Obamacare repeal is, once again, back on the congressional agenda, thanks to a final push to pass a proposal authored by Senators Bill Cassidy (R-La.) and Lindsey Graham (R-S.C.). Republicans are again using the fast-track budget reconciliation process to protect the bill from a filibuster. And like with previous efforts, the process has been irregular, including an absence of hearings and the likelihood that Congress will vote next week with only a bare-bones estimate of the bill’s effects from the Congressional Budget Office.
The politics, too, of this last-ditch effort is unusual. While we lack polling data on the Graham-Cassidy proposal specifically, previous efforts were extremely unpopular with voters, and we do not usually expect members of Congress to push so heavily for such an unpopular bill. In addition, Graham and Cassidy are taking a somewhat unusual approach in securing the votes of fifty Republican senators. That is, Graham explained that part of his strategy for building a coalition in the Senate was to build support among Republican governors. Specifically, Graham explained that “I’m hoping to have 25 Republican governors come out the next couple of weeks” in support of the bill.
Governors have played and will likely continue to play an important role in how the ACA is implemented. And so, what may seem like a commonsense strategy is in fact rather atypical. Governors are state-level elected officials; they have no formal role or authority in the federal legislative process, and they are not responsible for making federal-level decisions. For these reasons, we do not typically think of them as a constituency whose support federal-level officials seek during the legislative process.
Now, a governor might of course provide political support for a member of Congress from their state. And, it is not unusual for federal-level officeholders to inform policy decisions based on their expectations of how governors will respond, particularly when the policy at hand involves state-level implementation. As political scientist Pam McCann explains, members of Congress consider the actions that governors may take when deciding whether and how to delegate authority to the state level. And as one of us has argued, presidents appear to take into account the share of the nation’s governors who are likely to respond favorably to a president’s request for applications to waive certain federal requirements.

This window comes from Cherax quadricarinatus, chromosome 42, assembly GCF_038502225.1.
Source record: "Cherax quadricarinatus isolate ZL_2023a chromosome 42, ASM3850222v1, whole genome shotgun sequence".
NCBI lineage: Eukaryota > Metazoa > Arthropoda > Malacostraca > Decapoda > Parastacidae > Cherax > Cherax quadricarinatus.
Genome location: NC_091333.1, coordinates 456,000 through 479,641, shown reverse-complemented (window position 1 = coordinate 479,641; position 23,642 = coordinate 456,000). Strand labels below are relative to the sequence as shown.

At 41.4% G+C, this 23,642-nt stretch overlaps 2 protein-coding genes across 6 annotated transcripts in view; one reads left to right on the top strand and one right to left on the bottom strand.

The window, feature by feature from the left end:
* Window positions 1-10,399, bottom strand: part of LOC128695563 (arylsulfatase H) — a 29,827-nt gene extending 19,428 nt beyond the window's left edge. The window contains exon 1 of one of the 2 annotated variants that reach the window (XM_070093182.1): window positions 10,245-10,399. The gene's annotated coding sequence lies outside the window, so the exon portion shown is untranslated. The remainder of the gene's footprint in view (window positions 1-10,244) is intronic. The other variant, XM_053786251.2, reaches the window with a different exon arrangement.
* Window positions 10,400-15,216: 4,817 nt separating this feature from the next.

But Graham and Cassidy’s governor strategy is different. They are not revising the legislation based on how they think governors will implement it. And they are not simply coordinating with the governors in their states. Rather, they are treating the governors within their party as an important constituency whose support can validate an unpopular bill. Why try to convince half of the nation’s governors to support a bill that none of them is allowed to vote on?
While atypical, Graham’s logic makes some sense in this particular context. Many governors have played highly visible roles thus far in deciding whether to expand Medicaid under the ACA in their states and have joined in national discussions about repealing and replacing the ACA. To voters, this participation may confer upon governors more authority than usual to weigh in on national legislation. Leveraging this perception, perhaps Graham hoped that endorsement from roughly three-quarters of the 34 Republican governors would put a new shine on this most recent repeal and replace bill.
Is the strategy working? While the bill’s fate in the Senate will remain uncertain until next week’s vote, the figure below displays Republican governors’ positions thus far on the Graham-Cassidy proposal. The size of each bar is the projected change in federal funding (in billions) between 2020 and 2026 as a result of the bill, as estimated by the Kaiser Family Foundation (KFF). Red bars are GOP governors who have announced opposition to the bill’s ACA block grant and Medicaid per capita cap provisions, green bars indicate supporters, and grey bars correspond to governors who have not stated a firm position publicly.
First, it’s worth noting that Graham has not yet hit his 25 governor target, as only 16 GOP governors have announced their support so far. To get to 25, Graham and Cassidy would have to get nine of the ten remaining Republican governors on board, and the holdouts include three governors from states (IL, MI, and WV) that expanded Medicaid. Unsurprisingly, nine of the 16 supporters are from states that KFF projects to win (that is, get more federal money) under Graham-Cassidy. While the seven supporters from states expected to lose may seem surprising, all but two of them (the governors of Indiana and North Dakota) are term-limited such that they would not be eligible for re-election after the bill’s major funding changes would be implemented.
In the end, Graham’s decision to try to use Republican governors as a source of leverage in Congress may not matter much for the bill’s fate. Of the two senators widely seen as the remaining GOP holdouts, one (Lisa Murkowski of Alaska) is from a state with an independent governor and the other (John McCain of Arizona) was willing to buck his repeal-supporting governor in July. But as we’ve argued throughout this year’s debate, when the consequences of a policy choice vary across states by as much as repeal and replace would, we should not be surprised when governors get involved.